Opponents and supporters of more charter schools in Massachusetts have found something they can agree upon — they don't like the new charter school bill offered by the state Senate.
The head of the Massachusetts Charter Public School Association told The Boston Globe last eek that the legislation "imposes onerous new regulations" on charters. Save Our Public Schools countered in a statement that the state should not try to "move to expand" the reach of charters.The well-meaning legislative compromise effort would seem to be dead in its tracks, setting the stage for a referendum question in November to settle the issue of lifting the cap on charters.
Critics of charter schools, essentially non-traditional public schools that are not unionized and have more autonomy than their counterparts, maintain that they unfairly take money away from already financially strapped schools. The Senate bill would address this by providing roughly $1.4 billion in new spending over seven years for all public schools to get them working together, but it is not clear where that money would suddenly come from, and the new funding doesn't address other concerns of both groups.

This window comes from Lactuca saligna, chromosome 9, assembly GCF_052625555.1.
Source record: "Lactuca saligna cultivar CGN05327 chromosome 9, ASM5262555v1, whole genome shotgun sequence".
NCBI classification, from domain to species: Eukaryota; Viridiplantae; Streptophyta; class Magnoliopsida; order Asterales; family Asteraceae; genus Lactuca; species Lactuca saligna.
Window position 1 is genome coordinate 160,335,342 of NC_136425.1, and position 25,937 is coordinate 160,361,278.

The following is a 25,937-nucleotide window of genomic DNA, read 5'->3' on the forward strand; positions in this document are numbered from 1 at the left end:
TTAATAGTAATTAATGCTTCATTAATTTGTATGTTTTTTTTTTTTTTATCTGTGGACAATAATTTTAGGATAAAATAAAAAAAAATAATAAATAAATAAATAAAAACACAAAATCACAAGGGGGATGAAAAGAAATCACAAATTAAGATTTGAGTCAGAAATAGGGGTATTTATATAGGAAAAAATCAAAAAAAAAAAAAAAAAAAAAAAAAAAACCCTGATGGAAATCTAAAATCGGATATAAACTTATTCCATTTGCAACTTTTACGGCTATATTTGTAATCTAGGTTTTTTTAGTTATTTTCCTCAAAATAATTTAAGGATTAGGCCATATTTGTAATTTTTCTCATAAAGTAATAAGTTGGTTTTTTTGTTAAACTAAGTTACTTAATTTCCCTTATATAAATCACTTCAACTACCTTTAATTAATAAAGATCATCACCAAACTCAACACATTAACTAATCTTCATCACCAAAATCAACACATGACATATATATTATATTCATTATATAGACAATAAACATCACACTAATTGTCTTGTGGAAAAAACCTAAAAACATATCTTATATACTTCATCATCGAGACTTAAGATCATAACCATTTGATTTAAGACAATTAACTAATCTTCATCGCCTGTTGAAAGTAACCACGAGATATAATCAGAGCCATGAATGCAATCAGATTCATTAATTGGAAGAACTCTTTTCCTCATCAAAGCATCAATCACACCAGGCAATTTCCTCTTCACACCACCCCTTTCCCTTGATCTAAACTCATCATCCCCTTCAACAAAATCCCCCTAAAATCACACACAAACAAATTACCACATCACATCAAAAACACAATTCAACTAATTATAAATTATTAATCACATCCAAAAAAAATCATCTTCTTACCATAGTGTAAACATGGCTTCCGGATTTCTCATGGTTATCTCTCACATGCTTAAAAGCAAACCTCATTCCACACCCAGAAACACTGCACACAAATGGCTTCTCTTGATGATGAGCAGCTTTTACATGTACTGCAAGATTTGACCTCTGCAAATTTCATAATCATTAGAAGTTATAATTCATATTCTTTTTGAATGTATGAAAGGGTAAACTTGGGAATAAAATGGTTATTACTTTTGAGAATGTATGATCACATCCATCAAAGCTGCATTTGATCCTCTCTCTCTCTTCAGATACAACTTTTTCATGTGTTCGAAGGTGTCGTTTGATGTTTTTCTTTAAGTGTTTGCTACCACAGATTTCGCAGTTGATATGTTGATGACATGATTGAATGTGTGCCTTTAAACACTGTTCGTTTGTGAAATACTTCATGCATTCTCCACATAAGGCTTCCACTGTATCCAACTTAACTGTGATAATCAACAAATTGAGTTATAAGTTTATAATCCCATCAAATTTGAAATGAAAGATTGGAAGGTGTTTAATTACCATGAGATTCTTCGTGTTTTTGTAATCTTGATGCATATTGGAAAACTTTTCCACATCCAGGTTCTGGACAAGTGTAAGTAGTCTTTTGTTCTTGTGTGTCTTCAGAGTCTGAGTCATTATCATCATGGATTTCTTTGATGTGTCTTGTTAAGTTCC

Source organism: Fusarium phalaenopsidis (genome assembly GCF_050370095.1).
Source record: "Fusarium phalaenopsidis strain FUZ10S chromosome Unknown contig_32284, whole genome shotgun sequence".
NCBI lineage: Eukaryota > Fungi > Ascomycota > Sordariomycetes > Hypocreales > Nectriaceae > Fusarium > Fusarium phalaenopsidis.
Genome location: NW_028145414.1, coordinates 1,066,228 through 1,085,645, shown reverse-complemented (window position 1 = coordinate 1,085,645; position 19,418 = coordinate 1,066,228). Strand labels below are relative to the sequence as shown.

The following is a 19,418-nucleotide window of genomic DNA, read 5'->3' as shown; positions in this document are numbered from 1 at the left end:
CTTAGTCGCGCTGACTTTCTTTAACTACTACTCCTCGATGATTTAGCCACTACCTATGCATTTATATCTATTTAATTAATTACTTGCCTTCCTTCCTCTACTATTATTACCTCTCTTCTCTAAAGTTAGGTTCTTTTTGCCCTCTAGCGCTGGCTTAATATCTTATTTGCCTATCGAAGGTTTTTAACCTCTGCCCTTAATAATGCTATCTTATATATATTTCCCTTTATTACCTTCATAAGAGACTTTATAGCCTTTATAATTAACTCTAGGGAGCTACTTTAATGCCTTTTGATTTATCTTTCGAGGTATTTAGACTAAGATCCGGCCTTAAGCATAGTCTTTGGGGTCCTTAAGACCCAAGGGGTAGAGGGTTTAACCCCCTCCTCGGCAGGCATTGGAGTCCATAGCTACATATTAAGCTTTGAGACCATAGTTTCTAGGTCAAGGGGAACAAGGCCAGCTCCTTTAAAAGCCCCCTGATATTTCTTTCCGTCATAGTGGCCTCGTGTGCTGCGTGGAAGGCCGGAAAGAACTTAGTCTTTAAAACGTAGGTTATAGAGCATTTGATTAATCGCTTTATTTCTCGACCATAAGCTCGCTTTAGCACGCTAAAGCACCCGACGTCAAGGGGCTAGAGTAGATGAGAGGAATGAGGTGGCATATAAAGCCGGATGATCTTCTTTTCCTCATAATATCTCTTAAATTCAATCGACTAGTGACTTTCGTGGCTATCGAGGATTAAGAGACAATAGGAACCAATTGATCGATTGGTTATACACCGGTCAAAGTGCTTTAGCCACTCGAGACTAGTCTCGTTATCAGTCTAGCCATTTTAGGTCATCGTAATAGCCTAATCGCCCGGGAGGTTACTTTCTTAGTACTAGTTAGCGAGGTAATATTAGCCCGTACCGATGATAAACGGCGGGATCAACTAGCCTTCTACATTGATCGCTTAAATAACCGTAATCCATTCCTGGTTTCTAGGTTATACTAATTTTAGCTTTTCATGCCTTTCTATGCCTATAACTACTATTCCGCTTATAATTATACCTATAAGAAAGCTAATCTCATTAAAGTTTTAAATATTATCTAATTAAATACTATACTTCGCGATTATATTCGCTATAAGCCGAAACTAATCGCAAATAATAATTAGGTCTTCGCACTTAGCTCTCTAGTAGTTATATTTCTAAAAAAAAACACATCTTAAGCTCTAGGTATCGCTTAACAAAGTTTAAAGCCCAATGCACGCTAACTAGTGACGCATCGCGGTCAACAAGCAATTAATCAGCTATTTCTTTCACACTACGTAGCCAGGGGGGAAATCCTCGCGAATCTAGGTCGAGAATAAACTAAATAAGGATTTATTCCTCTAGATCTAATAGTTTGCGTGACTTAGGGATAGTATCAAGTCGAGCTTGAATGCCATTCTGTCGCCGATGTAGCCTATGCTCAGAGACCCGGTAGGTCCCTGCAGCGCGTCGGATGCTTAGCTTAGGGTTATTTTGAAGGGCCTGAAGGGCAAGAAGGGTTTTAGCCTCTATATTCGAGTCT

Responding to claims by traditional schools that charters are too quick to suspend students, the bill would require new charters to maintain the same suspension rate as surrounding schools. Charter schools would be obligated to reserve slots on their boards for teachers. Charter school proponents believe these provisions undermine their independence. Charter opponents see a section of the bill providing incentives for school districts to create their own charter schools in an effort to limit the growth of charter schools run by outside groups as counterproductive.
Responding to the push for more charter schools, the Senate measure would allow but limit their growth, earning the opposition of charter advocate Governor Charlie Baker, who told The Globe the bill doesn't adequately address a waiting list of 34,000. Charter school foes challenge the waiting list number. It appears likely that a referendum question lacking the nuance of legislation will settle the charter cap issue on Election Day.